I created this document so that students could read past MCAS compositions, discuss the writing with peers and score the work.  I caution students about poking fun or putting down compositions that are minimal or low scoring.  I tell them that those stories could be written by students just learning to write or new to the United States, and just like walking we all develop reading and writing skills at different speeds.

I start this lesson by having students write a personal narrative in response to the prompt listed on the document.  Then we discuss what makes good writing.  After that partners work together to read and score the stories in the packet.  At the end we share our scores and discuss why some stores received high scores and others lower scores.  The students enjoy this task and it prepares them well for the test.

We will do the same to prep for the reading response test, and I'll post that document once I create it.  Massachusetts has done a good job posting exemplars and making MCAS prep materials readily available to teachers, and if you haven't accessed their MCAS sites, you may want to reference that page to learn more about MCAS.

Student Writing Expectations (MCAS Ready)

In Massachusetts, every fourth grader spends one day a year taking the MCAS composition test, and then they spend two more half-days reading and responding to text ranging in genre.

The composition test requires fourth graders to plan, draft and write a final copy of a lengthy, organized personal narrative that demonstrates craft, voice and accurate grammar.  The reading response test requires students to read text, answer multiple choice questions and respond to an open response question with a well written paragraph.

As you can imagine, teachers in Massachusetts spend a lot of time focused on this task throughout the year.  As the test approaches, we give students greater independence with practicing the task.  Hence, I have twenty-two personal narratives and twenty-two reading response packets to read and evaluate today. What am I looking for?

Story Mountain Planner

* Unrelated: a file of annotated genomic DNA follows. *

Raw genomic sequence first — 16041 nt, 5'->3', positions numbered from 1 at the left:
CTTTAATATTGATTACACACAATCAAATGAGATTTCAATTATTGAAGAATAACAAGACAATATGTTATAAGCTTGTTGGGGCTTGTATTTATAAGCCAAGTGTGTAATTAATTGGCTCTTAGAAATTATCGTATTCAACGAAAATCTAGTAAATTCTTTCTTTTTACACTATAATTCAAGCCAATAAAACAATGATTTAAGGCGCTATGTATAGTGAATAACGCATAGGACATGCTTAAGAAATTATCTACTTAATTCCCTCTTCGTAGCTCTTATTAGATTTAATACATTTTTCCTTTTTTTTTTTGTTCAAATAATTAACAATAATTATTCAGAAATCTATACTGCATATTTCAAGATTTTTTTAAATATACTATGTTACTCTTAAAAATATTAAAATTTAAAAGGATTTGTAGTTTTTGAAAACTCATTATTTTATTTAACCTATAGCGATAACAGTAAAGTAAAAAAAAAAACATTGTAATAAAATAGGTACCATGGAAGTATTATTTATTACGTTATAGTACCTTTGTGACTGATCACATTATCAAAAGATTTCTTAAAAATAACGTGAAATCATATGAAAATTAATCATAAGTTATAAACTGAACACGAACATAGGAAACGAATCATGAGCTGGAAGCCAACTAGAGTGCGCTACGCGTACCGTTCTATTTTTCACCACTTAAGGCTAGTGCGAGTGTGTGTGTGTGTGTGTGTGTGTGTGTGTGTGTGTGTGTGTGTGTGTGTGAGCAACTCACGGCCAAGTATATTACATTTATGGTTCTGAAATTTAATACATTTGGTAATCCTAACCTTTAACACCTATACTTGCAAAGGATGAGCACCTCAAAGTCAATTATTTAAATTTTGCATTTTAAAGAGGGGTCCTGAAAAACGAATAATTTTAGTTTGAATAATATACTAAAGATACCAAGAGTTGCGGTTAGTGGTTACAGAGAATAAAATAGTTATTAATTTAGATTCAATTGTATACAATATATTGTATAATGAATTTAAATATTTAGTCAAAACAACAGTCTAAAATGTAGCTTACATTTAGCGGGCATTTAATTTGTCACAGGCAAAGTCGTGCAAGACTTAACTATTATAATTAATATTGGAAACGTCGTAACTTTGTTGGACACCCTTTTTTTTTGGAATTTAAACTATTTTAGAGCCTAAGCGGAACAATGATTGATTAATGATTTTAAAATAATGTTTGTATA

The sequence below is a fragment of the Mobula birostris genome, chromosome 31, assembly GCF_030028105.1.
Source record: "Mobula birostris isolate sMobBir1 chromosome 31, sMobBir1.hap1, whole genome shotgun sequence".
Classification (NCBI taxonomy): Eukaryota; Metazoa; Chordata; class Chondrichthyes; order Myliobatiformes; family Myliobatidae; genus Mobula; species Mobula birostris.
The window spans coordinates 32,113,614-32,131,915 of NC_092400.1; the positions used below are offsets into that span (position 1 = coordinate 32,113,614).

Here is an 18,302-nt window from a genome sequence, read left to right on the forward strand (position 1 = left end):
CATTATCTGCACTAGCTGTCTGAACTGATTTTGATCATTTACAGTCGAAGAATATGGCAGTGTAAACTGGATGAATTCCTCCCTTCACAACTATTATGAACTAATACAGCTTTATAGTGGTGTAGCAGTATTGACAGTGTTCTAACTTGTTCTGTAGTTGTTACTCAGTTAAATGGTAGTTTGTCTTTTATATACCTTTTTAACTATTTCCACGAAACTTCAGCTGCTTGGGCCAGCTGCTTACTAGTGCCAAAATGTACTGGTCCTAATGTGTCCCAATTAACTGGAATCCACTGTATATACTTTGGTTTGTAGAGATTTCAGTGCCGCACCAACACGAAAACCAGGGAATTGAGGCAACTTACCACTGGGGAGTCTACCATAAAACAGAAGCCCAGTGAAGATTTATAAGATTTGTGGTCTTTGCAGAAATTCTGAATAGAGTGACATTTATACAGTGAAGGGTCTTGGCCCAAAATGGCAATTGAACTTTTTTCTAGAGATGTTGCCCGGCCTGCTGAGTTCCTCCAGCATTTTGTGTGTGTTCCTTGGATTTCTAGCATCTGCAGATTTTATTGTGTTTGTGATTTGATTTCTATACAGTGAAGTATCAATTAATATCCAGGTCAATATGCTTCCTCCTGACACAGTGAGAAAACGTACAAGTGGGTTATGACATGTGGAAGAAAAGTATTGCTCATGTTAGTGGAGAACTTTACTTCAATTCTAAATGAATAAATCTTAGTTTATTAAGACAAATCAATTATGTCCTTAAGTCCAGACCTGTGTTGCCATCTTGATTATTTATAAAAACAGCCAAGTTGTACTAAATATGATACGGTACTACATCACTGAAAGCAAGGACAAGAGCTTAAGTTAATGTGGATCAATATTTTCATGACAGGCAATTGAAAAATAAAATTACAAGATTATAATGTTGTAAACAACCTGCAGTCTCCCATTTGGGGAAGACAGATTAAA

The Personal Narrative
I will assess each child's essay to notice exemplary work as well as one or two areas for growth. Specifically, I will look for the following writing elements:
  1. Beginning, Middle and End: Did students follow the story mountain planner in some way to tell a complete story?
  2. Organization: Do the ideas flow from one to the next, and is the text written in a way that's easy to read and understand? 
  3. Length: Is the length of the students story equal to three or more pages?
  4. Dialogue: Is dialogue used to make the characters come alive in the reader's mind as well as to advance the plot?
  5. Craft: Has the student employed the craft we've studied and practiced: simile, metaphor, alliteration, "the power of three" and repetition.
  6. Grammar: Do students use capitalization, punctuation and other grammatical rules we've reviewed?
  7. Voice: Does the child's voice come through in the story?  Is it a topic that the author "wants to tell the world about," remembers well and appears to enjoy writing?
  8. Catchy Title/Opening Sentence: Does the story start with a title and opening line that draws the reader into the story?
  9. Heart of the Story: Has the author included words, phrases or images that lets the reader understand why this story is important to the author?
  10. Story Ending: Did the author leave the reader with something to think about at the end of the story?
  11. Handwriting: Is the handwriting or print neat enough to read?
Reading Response
In a similar fashion, I will review students' reading response work.  While reviewing that work, I will look for the following criteria:
  1. Topic Sentence: Did the writer start the response by restating the question as a sentence?
  2. Direct Quotes from the Text: Did the writer use three or more direct quotes from the text to support the answer? 
  3. Explanations: Did the writer explain why each quote answers the question asked?
  4. Conclusion: Did the author conclude the answer by restating the topic sentence in a different way and summarizing the main point(s) of the answer.
While many in Massachusetts do not agree with the strategy of pulling direct quotes from the text to support answers, I favor this approach as it's worthy practice for what's to come. We all know that optimal written responses at later grades and in our professional lives profit from the use of direct quotes as well as students' own explanations. Further, for reluctant readers, finding a direct quote prompts one to go directly to the text looking for specific words and phrases to answer the question asked which is an action reluctant readers will sometimes avoid. This is an example of both the process and graphic organizer I use to prepare students for this type of writing.

I will use a response sheet as I evaluate each child's writing. How do you evaluate fourth grade writing? If you live in Massachusetts, what do you do to prepare for the MCAS in the final weeks leading up to the test? Is there any important criteria for either piece that I've missed?

While there are many opinions related to standardized tests, the reality is that the tests currently exist and play a big part in school culture. We make every effort to integrate the standards into meaningful, relevant student projects and daily lessons. We also make every effort to give students the skills, strategies, concepts and knowledge to do their bests on these tests.

Sunday, March 04, 2012

The Classroom Teacher: Roles and Responsibilities?